The Wenzhou run worsens

I’ve written before about how, as China’s monetary policy tightened, credit from the formal banking system has become difficult for some companies, particularly for the small to medium sized businesses.  As a result, these companies are increasingly relying on underground credit, which includes things like loan sharks and pawnshops.  These underground banking system usually charge very high interest rates (in the order of tens of percentage points per annum), which are quite unsustainable. With high interest rates and potentially questionable credit quality, I have been expecting problems.

Recently they started to surface, and some of these business owners fled.  In a previous post, I described the situation in Wenzhou, where even selling off real estate wasn’t enough to help some business owners financial situation. Now, more problems are surfacing in Wenzhou. Two recent stories tell the tale.

A few days ago, the Shanghai Daily ran with a story with the title “Subprime crisis sweeps Wenzhou as bankrupt bosses flee”:

The east China city of Wenzhou is battling its own subprime crisis after seven local business owners fled recently, leaving thousands of employees in a state of shock and enormous unpaid loans in hundreds of millions of yuan.

Most of the runaway bosses who have disappeared since September 12 are in the manufacturing industry, according to today’s National Business Daily. Each of them had borrowed hundreds of millions of yuan from banks and private creditors.

Today, Sina ran a story about another nine business owners that fled their debts on 22 September.  The story also highlighted that bank deposits are shrinking as depositors are attracted by the higher rates of interests that the underground banking system is able to offer.

Businesses in Wenzhou are facing unprecedented challenges, with rising costs and slowing economic activity impacting their cash flow cycle.  Waves of bankruptcies are happening, and business owners are running away.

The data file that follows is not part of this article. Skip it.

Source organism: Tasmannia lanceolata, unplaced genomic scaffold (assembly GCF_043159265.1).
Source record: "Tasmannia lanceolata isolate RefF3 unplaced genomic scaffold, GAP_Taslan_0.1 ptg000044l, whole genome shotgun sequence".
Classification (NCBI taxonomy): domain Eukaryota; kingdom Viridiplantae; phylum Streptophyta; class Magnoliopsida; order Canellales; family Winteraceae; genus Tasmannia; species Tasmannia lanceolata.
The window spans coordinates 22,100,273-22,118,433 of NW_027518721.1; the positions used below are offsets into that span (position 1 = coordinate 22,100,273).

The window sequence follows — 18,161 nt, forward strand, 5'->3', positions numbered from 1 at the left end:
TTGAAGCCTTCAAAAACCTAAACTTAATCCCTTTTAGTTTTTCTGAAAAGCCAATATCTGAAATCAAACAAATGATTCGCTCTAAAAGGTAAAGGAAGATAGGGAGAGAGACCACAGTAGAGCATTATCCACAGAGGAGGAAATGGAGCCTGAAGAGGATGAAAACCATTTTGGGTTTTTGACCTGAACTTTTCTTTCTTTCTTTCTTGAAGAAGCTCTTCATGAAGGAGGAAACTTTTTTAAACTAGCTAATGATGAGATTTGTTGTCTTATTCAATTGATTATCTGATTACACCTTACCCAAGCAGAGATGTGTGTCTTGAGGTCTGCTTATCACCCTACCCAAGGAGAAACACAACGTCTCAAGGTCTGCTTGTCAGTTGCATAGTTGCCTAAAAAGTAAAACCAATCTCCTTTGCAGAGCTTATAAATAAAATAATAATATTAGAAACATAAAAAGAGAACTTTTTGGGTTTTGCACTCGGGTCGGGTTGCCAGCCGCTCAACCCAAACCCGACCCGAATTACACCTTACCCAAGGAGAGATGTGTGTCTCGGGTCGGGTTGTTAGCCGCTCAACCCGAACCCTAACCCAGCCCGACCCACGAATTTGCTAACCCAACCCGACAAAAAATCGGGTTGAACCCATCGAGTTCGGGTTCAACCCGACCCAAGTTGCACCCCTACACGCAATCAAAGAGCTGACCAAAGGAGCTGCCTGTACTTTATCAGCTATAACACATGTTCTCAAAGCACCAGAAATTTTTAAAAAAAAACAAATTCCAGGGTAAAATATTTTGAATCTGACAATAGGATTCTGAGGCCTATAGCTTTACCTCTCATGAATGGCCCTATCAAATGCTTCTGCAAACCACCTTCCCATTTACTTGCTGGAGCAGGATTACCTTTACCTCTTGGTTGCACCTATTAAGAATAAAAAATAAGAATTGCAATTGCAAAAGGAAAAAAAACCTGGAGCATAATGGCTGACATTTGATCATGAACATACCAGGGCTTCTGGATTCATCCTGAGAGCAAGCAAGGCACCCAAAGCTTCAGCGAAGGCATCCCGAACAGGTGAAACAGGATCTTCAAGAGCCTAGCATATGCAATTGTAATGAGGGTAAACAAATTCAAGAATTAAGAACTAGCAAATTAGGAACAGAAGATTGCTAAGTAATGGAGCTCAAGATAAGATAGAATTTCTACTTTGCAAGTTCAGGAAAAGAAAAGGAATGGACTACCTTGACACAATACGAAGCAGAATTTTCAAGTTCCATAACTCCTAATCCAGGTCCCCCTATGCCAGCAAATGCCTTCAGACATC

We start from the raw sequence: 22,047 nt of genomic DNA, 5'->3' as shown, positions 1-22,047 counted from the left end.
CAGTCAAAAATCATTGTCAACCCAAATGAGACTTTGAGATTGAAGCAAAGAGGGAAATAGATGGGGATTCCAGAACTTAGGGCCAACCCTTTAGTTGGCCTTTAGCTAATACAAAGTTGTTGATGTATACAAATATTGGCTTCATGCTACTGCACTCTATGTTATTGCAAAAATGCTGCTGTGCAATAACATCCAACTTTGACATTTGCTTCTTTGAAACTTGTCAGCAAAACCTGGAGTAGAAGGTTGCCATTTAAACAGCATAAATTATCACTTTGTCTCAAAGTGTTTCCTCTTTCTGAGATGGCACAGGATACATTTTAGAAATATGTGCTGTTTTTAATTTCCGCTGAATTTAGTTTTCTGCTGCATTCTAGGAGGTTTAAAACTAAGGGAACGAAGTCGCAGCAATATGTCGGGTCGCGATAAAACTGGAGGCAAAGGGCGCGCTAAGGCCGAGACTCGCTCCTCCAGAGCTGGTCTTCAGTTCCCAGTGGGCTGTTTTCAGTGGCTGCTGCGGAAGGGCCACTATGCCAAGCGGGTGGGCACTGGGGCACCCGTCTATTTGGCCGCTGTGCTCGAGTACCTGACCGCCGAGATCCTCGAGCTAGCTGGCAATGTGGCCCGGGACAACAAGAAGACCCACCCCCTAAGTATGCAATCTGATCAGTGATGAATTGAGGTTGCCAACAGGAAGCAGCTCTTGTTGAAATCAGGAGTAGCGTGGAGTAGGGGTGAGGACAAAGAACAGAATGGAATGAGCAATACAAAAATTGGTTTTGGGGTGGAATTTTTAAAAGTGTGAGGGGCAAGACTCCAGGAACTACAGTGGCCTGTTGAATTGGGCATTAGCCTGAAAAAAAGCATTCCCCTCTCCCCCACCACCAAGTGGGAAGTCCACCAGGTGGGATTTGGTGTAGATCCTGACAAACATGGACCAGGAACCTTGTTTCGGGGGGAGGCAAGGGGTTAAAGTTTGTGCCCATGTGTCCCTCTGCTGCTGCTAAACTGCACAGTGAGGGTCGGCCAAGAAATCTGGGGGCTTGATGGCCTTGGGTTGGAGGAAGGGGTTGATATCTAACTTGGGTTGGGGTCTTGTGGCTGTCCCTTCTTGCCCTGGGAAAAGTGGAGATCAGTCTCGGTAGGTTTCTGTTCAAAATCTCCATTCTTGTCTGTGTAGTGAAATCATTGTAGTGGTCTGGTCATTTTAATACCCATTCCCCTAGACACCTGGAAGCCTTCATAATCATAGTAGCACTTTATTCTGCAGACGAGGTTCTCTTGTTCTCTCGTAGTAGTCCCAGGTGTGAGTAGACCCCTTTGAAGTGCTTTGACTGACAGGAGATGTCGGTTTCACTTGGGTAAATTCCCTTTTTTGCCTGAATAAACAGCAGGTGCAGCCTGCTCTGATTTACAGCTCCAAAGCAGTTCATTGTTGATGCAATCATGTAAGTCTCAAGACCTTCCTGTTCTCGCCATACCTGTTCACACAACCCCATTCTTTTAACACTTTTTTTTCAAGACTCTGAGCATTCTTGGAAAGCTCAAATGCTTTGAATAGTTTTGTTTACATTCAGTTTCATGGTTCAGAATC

With unbearably high interest rates charged on borrowers and questionable credit quality, the development is not reassuring.

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Comments

  1. Unregulated sub-prime loans at 60%? And these creditors even take deposits? What could go wrong? And that’s just one of the problems there.

    High inflation and a real estate bubble are toxic for social stability and growth.

    I wonder how exactly China plans on growing at +8% with all these problems brewing. Their real estate bubble is just a bomb waiting to go off. Any celebration of prices going higher is foolish as it simply means more people have loaded up on more debt and price have a longer way to fall.

  2. I am sure most of you are familiar with the Chinese “copper loan”
    phenomenon, where smaller businesses excluded from bank
    finance would import copper, which they COULD finance via the
    state, and then use it as collateral for private loans outside the
    banking system. This was great when copper was rising or stable: now, not so much!

  3. Where did those businesses owners go? Did they come to Australia? Did they bring hundreds of millions with them? Come and buy my IPs please!

  4. Here comes the sun, here comes the sun,
    and I say it’s all right

    Little darling, it’s been a long cold lonely winter
    Little darling, it feels like years since it’s been here
    Here comes the sun, here comes the sun
    and I say it’s all right

    Little darling, the smiles returning to the faces
    Little darling, it seems like years since it’s been here
    Here comes the sun, here comes the sun
    and I say it’s all right

    Sun, sun, sun, here it comes…

    http://globaleconomicanalysis.blogspot.com/2011/09/cash-crunch-in-china-picks-up-momentum.html

    Pooo, better watch my Gold short 😉

  5. Spent 3 months in Wenzhou playing rock guitar in 1997. Most of my time on the XingXiWu Jiubu (Friday’s Bar) on the WuMa JieKou (Five Horse Street) for those familiar with the area. Not sure anyone else has similar Wenzhou street-cred. Happy to hear from you, if so. Great place. There were only 7 white foreigners in the town when I was there.

    That’s not to say there weren’t plenty of people with international passports. Most of the Chinese in 13th arrondisement in Paris are from Wenzhou.

    Anyway, I reckon DongTou Island property still worth a look for those in look for a bargain. There was an Australian designed catamaran that took us out there. Great seafood. Still trying to reach out to the old gang to find out what prices are doing but if you are looking for a quiet location in China with mountains and sea views (you shan, you shui), then you can’t go past it.

    Oh, DongTou Island is an old Chinese pirate hangout, but don’t let that bother you. There used to be convicts in Sydney many moons ago too.